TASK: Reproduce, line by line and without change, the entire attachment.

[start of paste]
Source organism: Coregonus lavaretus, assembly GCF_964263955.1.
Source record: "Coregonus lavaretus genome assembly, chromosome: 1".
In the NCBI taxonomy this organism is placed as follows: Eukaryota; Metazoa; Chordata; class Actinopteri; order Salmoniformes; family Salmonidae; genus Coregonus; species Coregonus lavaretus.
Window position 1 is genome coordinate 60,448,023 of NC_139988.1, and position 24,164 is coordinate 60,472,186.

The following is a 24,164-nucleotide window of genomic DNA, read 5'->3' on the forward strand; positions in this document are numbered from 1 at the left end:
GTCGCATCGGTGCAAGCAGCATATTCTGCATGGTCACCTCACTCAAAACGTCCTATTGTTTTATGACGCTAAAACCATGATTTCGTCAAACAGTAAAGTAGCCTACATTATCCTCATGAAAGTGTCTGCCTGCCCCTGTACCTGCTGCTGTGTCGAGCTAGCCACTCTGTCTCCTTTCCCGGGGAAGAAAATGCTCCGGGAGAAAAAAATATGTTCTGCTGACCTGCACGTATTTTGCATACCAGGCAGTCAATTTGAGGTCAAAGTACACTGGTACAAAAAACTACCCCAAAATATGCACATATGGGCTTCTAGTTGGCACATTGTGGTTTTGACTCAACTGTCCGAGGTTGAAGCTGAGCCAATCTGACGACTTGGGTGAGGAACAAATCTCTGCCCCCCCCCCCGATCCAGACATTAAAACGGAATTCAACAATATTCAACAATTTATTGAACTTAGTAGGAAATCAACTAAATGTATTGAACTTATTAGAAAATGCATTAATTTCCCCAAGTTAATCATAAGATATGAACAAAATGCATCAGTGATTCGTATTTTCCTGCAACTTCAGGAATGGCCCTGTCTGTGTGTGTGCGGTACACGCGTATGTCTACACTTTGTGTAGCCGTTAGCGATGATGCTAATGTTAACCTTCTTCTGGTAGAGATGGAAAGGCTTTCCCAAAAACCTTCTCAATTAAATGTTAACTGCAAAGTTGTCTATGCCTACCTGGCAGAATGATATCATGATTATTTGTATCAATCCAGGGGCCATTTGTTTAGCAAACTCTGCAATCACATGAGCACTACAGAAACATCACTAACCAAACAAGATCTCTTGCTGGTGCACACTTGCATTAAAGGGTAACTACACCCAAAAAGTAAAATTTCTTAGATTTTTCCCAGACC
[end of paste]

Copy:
Source organism: Coregonus lavaretus, assembly GCF_964263955.1.
Source record: "Coregonus lavaretus genome assembly, chromosome: 1".
In the NCBI taxonomy this organism is placed as follows: Eukaryota; Metazoa; Chordata; class Actinopteri; order Salmoniformes; family Salmonidae; genus Coregonus; species Coregonus lavaretus.
Window position 1 is genome coordinate 60,448,023 of NC_139988.1, and position 24,164 is coordinate 60,472,186.

The following is a 24,164-nucleotide window of genomic DNA, read 5'->3' on the forward strand; positions in this document are numbered from 1 at the left end:
GTCGCATCGGTGCAAGCAGCATATTCTGCATGGTCACCTCACTCAAAACGTCCTATTGTTTTATGACGCTAAAACCATGATTTCGTCAAACAGTAAAGTAGCCTACATTATCCTCATGAAAGTGTCTGCCTGCCCCTGTACCTGCTGCTGTGTCGAGCTAGCCACTCTGTCTCCTTTCCCGGGGAAGAAAATGCTCCGGGAGAAAAAAATATGTTCTGCTGACCTGCACGTATTTTGCATACCAGGCAGTCAATTTGAGGTCAAAGTACACTGGTACAAAAAACTACCCCAAAATATGCACATATGGGCTTCTAGTTGGCACATTGTGGTTTTGACTCAACTGTCCGAGGTTGAAGCTGAGCCAATCTGACGACTTGGGTGAGGAACAAATCTCTGCCCCCCCCCCCGATCCAGACATTAAAACGGAATTCAACAATATTCAACAATTTATTGAACTTAGTAGGAAATCAACTAAATGTATTGAACTTATTAGAAAATGCATTAATTTCCCCAAGTTAATCATAAGATATGAACAAAATGCATCAGTGATTCGTATTTTCCTGCAACTTCAGGAATGGCCCTGTCTGTGTGTGTGCGGTACACGCGTATGTCTACACTTTGTGTAGCCGTTAGCGATGATGCTAATGTTAACCTTCTTCTGGTAGAGATGGAAAGGCTTTCCCAAAAACCTTCTCAATTAAATGTTAACTGCAAAGTTGTCTATGCCTACCTGGCAGAATGATATCATGATTATTTGTATCAATCCAGGGGCCATTTGTTTAGCAAACTCTGCAATCACATGAGCACTACAGAAACATCACTAACCAAACAAGATCTCTTGCTGGTGCACACTTGCATTAAAGGGTAACTACACCCAAAAAGTAAAATTTCTTAGATTTTTCCCAGACC